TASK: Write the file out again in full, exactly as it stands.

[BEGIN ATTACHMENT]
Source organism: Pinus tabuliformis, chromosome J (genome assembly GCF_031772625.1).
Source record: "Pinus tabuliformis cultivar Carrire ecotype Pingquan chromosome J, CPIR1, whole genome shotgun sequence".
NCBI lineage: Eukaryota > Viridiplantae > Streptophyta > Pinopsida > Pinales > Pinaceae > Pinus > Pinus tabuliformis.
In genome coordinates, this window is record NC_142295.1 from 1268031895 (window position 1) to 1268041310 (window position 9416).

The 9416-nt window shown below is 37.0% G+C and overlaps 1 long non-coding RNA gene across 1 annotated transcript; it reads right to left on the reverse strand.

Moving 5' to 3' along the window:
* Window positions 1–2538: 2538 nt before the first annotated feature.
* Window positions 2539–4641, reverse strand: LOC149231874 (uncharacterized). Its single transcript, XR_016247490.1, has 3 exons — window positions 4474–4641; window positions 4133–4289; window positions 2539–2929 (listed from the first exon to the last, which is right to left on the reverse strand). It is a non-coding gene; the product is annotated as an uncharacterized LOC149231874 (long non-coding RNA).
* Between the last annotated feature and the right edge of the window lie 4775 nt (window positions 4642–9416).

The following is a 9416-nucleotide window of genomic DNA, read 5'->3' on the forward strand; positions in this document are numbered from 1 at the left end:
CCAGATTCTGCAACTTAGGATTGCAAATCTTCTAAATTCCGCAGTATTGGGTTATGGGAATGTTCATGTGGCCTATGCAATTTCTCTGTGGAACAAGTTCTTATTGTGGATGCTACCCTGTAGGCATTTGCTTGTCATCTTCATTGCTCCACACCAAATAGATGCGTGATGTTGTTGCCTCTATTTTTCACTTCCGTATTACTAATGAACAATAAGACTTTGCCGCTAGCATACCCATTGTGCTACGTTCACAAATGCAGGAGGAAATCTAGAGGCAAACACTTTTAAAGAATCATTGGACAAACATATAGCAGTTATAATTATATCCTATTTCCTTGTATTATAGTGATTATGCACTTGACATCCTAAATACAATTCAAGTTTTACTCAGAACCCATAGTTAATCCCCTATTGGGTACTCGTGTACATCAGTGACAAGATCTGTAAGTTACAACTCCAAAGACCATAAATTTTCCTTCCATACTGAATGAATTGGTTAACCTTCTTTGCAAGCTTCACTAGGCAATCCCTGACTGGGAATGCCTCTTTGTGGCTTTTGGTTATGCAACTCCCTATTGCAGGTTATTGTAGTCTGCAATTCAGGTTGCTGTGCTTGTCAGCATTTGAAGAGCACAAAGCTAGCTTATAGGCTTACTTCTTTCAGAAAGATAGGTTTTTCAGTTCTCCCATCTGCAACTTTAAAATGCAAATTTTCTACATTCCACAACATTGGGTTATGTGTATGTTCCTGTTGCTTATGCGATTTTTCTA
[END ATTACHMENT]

Source organism: Pinus tabuliformis, chromosome J (genome assembly GCF_031772625.1).
Source record: "Pinus tabuliformis cultivar Carrire ecotype Pingquan chromosome J, CPIR1, whole genome shotgun sequence".
NCBI lineage: Eukaryota > Viridiplantae > Streptophyta > Pinopsida > Pinales > Pinaceae > Pinus > Pinus tabuliformis.
In genome coordinates, this window is record NC_142295.1 from 1268031895 (window position 1) to 1268041310 (window position 9416).

The 9416-nt window shown below is 37.0% G+C and overlaps 1 long non-coding RNA gene across 1 annotated transcript; it reads right to left on the reverse strand.

Moving 5' to 3' along the window:
* Window positions 1–2538: 2538 nt before the first annotated feature.
* Window positions 2539–4641, reverse strand: LOC149231874 (uncharacterized). Its single transcript, XR_016247490.1, has 3 exons — window positions 4474–4641; window positions 4133–4289; window positions 2539–2929 (listed from the first exon to the last, which is right to left on the reverse strand). It is a non-coding gene; the product is annotated as an uncharacterized LOC149231874 (long non-coding RNA).
* Between the last annotated feature and the right edge of the window lie 4775 nt (window positions 4642–9416).

The following is a 9416-nucleotide window of genomic DNA, read 5'->3' on the forward strand; positions in this document are numbered from 1 at the left end:
CCAGATTCTGCAACTTAGGATTGCAAATCTTCTAAATTCCGCAGTATTGGGTTATGGGAATGTTCATGTGGCCTATGCAATTTCTCTGTGGAACAAGTTCTTATTGTGGATGCTACCCTGTAGGCATTTGCTTGTCATCTTCATTGCTCCACACCAAATAGATGCGTGATGTTGTTGCCTCTATTTTTCACTTCCGTATTACTAATGAACAATAAGACTTTGCCGCTAGCATACCCATTGTGCTACGTTCACAAATGCAGGAGGAAATCTAGAGGCAAACACTTTTAAAGAATCATTGGACAAACATATAGCAGTTATAATTATATCCTATTTCCTTGTATTATAGTGATTATGCACTTGACATCCTAAATACAATTCAAGTTTTACTCAGAACCCATAGTTAATCCCCTATTGGGTACTCGTGTACATCAGTGACAAGATCTGTAAGTTACAACTCCAAAGACCATAAATTTTCCTTCCATACTGAATGAATTGGTTAACCTTCTTTGCAAGCTTCACTAGGCAATCCCTGACTGGGAATGCCTCTTTGTGGCTTTTGGTTATGCAACTCCCTATTGCAGGTTATTGTAGTCTGCAATTCAGGTTGCTGTGCTTGTCAGCATTTGAAGAGCACAAAGCTAGCTTATAGGCTTACTTCTTTCAGAAAGATAGGTTTTTCAGTTCTCCCATCTGCAACTTTAAAATGCAAATTTTCTACATTCCACAACATTGGGTTATGTGTATGTTCCTGTTGCTTATGCGATTTTTCTA